It might seem like Emilia and Maria live lives of ease and decadence, but behind the fancy dresses are two young teenagers who work hard and are deeply affected by events beyond their control.
Emilia is a talented musician who composes her own music, while her sister Maria is a talented scholar with a gift for languages. Their father is proud of them, but he also sees them as tools with which to gain a stronger foothold in 1737 Milan’s noble society. His vision of their future clashes sharply with Emilia’s, which involves a betrothal to a certain handsome violin player. And Maria feels called to join a convent and serve the poor, but as the eldest daughter, she is expected to contribute to her family’s social standing instead of following her own wishes. Martino explores the gilded passageways of Hapsburg-era Milan’s white aristocracy with technically accomplished descriptions of privilege, luxury, and teenage longing. The writing is sometimes rich and nuanced, though it often falls victim to cliché. For example, when the music teacher praises Emilia’s love for writing music with “true heart,” Emilia thinks to herself, “And in doing so, he’d captured mine.” The romance at the heart of the book tends to miss the mark of real passion with weak arrows of platitude.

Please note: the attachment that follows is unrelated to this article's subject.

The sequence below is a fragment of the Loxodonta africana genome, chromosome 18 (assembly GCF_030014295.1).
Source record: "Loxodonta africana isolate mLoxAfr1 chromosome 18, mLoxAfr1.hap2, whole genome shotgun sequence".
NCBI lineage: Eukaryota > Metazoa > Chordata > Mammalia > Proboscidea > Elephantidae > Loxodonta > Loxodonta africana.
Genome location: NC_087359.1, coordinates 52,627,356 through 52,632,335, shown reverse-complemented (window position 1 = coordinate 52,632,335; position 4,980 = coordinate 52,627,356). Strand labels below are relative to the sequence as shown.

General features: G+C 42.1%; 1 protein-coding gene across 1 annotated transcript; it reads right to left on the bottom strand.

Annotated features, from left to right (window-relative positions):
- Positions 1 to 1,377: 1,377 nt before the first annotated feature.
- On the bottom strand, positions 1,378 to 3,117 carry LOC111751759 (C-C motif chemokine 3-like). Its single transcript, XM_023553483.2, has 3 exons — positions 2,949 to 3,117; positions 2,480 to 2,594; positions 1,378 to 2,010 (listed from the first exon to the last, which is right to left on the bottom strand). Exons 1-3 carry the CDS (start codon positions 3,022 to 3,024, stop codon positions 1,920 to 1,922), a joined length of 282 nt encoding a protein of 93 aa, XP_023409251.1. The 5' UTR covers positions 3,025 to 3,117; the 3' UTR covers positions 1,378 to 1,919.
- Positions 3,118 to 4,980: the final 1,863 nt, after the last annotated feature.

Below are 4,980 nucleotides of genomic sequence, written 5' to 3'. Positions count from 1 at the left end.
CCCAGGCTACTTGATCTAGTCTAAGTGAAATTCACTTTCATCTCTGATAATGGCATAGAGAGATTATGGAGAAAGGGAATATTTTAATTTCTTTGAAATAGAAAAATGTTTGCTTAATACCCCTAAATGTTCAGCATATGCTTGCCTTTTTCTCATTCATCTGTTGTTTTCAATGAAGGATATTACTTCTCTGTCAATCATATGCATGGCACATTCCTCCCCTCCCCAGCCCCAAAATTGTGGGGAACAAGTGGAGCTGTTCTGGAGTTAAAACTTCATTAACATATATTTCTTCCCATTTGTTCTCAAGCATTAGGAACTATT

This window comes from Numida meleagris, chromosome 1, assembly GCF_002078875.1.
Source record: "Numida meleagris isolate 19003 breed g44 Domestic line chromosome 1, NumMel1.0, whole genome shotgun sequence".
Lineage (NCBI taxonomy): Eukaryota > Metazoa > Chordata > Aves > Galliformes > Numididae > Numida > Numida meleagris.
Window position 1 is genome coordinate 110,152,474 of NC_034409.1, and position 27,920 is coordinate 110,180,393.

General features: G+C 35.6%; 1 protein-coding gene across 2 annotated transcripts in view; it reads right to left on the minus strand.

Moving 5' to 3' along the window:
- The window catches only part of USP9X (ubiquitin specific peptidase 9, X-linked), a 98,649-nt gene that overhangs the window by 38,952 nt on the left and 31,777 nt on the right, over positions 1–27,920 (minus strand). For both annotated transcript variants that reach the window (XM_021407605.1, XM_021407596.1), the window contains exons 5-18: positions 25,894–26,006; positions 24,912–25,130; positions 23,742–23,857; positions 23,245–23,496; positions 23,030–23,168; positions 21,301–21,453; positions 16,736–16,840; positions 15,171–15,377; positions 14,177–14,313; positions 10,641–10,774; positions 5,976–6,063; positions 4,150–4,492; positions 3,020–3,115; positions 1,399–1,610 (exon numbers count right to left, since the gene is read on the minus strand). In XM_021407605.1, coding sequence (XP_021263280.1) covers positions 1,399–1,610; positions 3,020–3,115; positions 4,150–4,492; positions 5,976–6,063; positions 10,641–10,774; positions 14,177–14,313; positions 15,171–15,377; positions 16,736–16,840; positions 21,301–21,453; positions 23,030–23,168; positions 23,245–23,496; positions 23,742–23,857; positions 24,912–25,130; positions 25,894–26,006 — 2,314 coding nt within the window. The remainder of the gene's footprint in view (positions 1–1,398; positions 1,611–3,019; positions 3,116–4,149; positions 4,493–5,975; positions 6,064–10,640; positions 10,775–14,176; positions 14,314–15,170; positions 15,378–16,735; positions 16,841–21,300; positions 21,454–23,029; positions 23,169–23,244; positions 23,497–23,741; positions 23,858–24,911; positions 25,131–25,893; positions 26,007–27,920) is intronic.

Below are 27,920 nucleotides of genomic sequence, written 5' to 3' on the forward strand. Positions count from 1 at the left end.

A sweet historical romance hobbled by cliché. (Historical fiction. 13-16)